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McLaren P1 legacy lives on

The one: Only 106 McLaren F1s were ever produced but the company says the iconic car is still having a positive effect on business, 18 years after production ceased.

Halo effect continues to work for McLaren despite end of P1 production

11 May 2016

MCLAREN is continuing to bolster its most “attainable” Sports Series and intermediate Super Series ranges with more models on the way, but the British car-maker says that it is not essential to permanently offer a flagship vehicle in its Ultimate Series halo range.

Since the introduction of its three-tier system, the company has announced seven new models including the three Sports Series cars that are about to be joined by their first Spider sibling, two 675LT Super Series models and the P1 GTR track car, adding to the family of 650S, 650S Spider and the P1.

While the company is still driving growth fuelled by the availability of any Sports Series model or the 650S and 650S Spider, McLaren says the Ultimate Series cars have a different role and they continue to do their job even after the limited production run has ended.

Speaking with GoAuto at the first Australian media drive of the 540C and 570S, McLaren Automotive Asia marketing manager Geoff Tink said that even though the final P1 rolled off the production line late last year, the hyper hybrid is still elevating the brand identity in the eyes of consumers.

“It drives the ambition of the company and it really provides you with this halo model,” he said. “The P1 did that and the P1 still does that. That's still great for the brand.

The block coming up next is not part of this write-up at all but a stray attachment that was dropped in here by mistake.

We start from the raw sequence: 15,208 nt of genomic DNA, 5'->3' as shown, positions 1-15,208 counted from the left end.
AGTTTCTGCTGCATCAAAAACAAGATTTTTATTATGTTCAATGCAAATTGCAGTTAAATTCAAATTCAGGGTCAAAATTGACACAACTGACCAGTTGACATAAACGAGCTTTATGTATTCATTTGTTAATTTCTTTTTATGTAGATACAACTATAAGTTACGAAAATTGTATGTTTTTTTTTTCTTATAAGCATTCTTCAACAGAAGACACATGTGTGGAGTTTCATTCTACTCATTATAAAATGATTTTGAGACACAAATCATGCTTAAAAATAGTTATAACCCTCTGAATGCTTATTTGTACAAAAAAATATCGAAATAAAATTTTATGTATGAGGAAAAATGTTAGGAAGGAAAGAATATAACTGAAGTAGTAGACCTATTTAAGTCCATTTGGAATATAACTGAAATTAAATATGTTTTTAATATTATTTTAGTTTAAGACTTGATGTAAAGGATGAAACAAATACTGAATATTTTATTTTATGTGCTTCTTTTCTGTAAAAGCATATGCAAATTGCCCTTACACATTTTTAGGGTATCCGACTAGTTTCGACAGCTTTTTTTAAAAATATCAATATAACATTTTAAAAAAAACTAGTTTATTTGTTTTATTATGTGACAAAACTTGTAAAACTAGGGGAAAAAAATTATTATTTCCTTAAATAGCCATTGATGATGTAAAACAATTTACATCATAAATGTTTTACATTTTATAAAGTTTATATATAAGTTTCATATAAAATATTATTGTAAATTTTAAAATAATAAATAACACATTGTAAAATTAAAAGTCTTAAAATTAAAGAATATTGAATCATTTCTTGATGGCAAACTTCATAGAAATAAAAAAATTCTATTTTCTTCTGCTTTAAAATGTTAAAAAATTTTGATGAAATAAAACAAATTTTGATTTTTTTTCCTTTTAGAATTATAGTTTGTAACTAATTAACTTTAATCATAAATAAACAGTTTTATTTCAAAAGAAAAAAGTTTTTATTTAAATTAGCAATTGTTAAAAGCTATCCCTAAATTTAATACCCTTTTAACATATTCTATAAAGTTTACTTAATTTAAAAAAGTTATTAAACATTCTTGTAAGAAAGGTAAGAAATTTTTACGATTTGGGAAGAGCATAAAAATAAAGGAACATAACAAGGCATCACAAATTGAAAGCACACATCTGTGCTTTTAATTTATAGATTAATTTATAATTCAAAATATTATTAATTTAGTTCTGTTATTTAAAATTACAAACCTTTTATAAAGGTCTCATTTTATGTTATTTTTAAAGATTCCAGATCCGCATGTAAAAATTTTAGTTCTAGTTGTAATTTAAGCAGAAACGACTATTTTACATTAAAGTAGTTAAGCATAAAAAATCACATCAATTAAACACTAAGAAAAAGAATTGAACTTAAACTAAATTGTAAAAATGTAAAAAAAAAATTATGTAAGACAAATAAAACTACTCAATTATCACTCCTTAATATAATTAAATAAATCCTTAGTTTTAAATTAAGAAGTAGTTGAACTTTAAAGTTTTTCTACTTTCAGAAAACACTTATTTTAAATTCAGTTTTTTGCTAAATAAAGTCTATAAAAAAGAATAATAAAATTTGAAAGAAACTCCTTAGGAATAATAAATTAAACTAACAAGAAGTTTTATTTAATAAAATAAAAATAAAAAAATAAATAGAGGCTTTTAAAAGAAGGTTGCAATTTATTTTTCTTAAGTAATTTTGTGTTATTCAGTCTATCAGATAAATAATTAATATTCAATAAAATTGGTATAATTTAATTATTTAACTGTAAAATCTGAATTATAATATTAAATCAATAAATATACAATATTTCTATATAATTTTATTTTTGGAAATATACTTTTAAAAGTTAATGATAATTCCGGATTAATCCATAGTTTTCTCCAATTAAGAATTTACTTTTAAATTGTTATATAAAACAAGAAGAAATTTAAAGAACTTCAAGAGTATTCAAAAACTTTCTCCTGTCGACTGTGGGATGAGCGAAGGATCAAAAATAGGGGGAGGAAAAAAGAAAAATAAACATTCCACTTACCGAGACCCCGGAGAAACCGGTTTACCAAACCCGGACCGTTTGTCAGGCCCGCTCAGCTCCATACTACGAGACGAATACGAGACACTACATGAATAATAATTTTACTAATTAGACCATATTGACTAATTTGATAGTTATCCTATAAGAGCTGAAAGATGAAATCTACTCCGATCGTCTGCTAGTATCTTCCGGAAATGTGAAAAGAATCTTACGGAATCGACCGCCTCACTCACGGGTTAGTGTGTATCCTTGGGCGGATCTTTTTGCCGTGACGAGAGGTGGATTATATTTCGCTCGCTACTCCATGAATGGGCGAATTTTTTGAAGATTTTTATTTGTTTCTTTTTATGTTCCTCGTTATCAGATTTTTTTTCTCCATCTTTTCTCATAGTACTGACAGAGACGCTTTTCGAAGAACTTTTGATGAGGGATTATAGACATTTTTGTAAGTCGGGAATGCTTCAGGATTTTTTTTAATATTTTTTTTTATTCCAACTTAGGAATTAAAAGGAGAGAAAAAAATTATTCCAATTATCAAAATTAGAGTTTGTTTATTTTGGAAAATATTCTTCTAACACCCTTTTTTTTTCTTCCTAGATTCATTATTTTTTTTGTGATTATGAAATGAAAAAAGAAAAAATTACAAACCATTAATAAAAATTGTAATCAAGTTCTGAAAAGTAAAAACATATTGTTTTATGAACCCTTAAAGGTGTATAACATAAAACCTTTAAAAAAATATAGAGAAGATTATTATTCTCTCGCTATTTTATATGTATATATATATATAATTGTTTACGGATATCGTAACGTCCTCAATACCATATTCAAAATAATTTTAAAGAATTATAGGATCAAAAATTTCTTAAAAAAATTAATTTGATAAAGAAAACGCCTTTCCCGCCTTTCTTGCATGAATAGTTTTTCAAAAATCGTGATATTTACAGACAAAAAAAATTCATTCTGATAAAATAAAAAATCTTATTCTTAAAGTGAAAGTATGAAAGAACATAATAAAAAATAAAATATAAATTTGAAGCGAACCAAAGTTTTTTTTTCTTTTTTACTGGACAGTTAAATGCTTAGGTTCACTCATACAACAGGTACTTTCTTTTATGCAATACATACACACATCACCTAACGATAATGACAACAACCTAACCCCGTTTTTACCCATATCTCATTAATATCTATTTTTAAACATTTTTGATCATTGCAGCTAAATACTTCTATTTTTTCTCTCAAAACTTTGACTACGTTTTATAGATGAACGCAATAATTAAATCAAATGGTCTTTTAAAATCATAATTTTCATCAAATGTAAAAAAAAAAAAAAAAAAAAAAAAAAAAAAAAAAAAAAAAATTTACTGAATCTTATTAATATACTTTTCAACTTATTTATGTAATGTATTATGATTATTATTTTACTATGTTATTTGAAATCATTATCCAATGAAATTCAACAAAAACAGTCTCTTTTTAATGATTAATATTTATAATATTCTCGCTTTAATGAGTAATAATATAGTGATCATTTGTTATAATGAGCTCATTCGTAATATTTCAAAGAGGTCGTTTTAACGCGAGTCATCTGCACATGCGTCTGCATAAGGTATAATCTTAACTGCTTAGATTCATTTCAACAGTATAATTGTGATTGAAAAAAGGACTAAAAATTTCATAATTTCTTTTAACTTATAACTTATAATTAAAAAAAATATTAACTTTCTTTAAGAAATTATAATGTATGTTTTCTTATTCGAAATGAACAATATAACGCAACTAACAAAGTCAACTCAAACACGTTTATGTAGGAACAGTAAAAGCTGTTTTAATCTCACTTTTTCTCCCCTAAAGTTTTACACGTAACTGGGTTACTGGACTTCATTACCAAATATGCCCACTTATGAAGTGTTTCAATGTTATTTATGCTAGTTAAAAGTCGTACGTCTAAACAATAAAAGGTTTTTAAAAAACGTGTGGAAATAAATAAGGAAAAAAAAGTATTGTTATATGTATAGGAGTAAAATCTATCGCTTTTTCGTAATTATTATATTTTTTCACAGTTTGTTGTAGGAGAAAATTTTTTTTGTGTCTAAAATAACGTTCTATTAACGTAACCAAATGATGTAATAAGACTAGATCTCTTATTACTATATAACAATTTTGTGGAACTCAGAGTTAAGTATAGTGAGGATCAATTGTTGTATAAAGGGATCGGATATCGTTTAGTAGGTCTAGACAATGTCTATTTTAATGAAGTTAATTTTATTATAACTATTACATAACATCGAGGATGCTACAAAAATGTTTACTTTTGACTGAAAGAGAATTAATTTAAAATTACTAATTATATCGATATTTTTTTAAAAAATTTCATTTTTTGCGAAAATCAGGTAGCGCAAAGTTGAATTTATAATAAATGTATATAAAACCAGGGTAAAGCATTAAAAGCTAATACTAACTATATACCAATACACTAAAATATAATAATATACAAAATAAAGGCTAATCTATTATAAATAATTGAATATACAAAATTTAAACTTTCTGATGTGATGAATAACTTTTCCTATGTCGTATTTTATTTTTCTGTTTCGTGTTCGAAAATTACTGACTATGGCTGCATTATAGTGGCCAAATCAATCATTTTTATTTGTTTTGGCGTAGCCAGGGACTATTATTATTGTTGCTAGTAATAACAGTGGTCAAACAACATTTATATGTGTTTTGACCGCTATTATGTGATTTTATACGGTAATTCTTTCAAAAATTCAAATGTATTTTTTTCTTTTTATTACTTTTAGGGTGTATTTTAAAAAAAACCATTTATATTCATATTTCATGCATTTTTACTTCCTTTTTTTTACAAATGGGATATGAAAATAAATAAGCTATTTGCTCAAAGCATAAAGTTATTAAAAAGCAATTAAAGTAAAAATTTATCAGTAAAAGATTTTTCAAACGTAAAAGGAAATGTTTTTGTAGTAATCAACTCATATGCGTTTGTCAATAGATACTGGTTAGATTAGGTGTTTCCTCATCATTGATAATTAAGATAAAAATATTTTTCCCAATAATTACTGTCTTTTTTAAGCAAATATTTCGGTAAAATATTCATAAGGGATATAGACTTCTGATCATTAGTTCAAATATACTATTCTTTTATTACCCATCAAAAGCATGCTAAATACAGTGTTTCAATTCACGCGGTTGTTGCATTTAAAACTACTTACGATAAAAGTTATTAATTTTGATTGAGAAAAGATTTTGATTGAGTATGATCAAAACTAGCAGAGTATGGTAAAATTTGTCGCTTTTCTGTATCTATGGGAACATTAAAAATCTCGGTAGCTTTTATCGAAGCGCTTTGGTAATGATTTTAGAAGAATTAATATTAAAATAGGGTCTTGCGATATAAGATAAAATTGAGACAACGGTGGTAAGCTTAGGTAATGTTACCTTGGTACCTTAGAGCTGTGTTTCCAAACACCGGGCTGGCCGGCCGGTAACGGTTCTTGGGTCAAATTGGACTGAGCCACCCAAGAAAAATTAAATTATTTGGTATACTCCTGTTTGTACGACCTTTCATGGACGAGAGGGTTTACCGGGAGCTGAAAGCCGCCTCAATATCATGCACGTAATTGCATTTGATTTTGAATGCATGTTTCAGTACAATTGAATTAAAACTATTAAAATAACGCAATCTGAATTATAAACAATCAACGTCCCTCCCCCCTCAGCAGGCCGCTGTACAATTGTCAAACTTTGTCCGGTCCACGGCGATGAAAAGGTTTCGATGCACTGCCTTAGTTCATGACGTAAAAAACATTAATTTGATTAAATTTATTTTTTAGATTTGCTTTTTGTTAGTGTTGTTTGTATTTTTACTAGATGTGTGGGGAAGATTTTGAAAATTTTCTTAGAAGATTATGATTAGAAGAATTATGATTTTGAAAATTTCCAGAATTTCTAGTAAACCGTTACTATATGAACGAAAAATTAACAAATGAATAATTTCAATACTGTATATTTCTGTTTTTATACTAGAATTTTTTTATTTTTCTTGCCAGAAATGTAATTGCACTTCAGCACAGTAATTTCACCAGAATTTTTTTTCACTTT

“You don't have to have one on your sales floor. It's something that people dream about and you need to have that emotion when you see one on the street.” Mr Tink said that the halo effect of its most extraordinary cars is long lasting and the company was still benefiting from the reputation and achievements of its first road car – the 1993 McLaren F1.

“The F1 is still an epic car and still to this day, if anyone sees an F1 their breath is always taken away. Look what it does to the value of the car.” When asked about a replacement for the P1, Mr Tink said that a new Ultimate Series car would be produced, but only when the company had a significant new technological innovation to showcase in the model, in the same way that the P1 had breached hybrid power.

“The core of the Ultimate Series is it needs to be a halo model and it needs to involve a quantum leap in technology,” he said. “Until we have that quantum leap, we can't release a new P1.” While the new Ultimate Series car is too far away to discuss, Mr Tink did say that the first concepts of what a successor could look like were in conversation, but any kind of announcement was still a long way off.

“There's ideas in the pipeline and we think we know where that quantum leap is coming from and there are people toying with ideas, but there's no plan yet for anything like that.

“The car is legendary. The P1 is, the F1 is and whatever replaces the P1 in the future, whatever lives up to that moniker needs to be a legendary car.” With a flourishing line-up, McLaren is enjoying a steady sales increase in Australia and is on track to move 100 cars this year, compared with the 36 registrations in 2015.

That significant rise is being reflected in the company's growing dealer network, which now covers Sydney, a move to larger self-contained premises in Melbourne and a new dealership on the Gold Coast due to open in the next couple of months. Perth is also under consideration for either a showroom or service centre.

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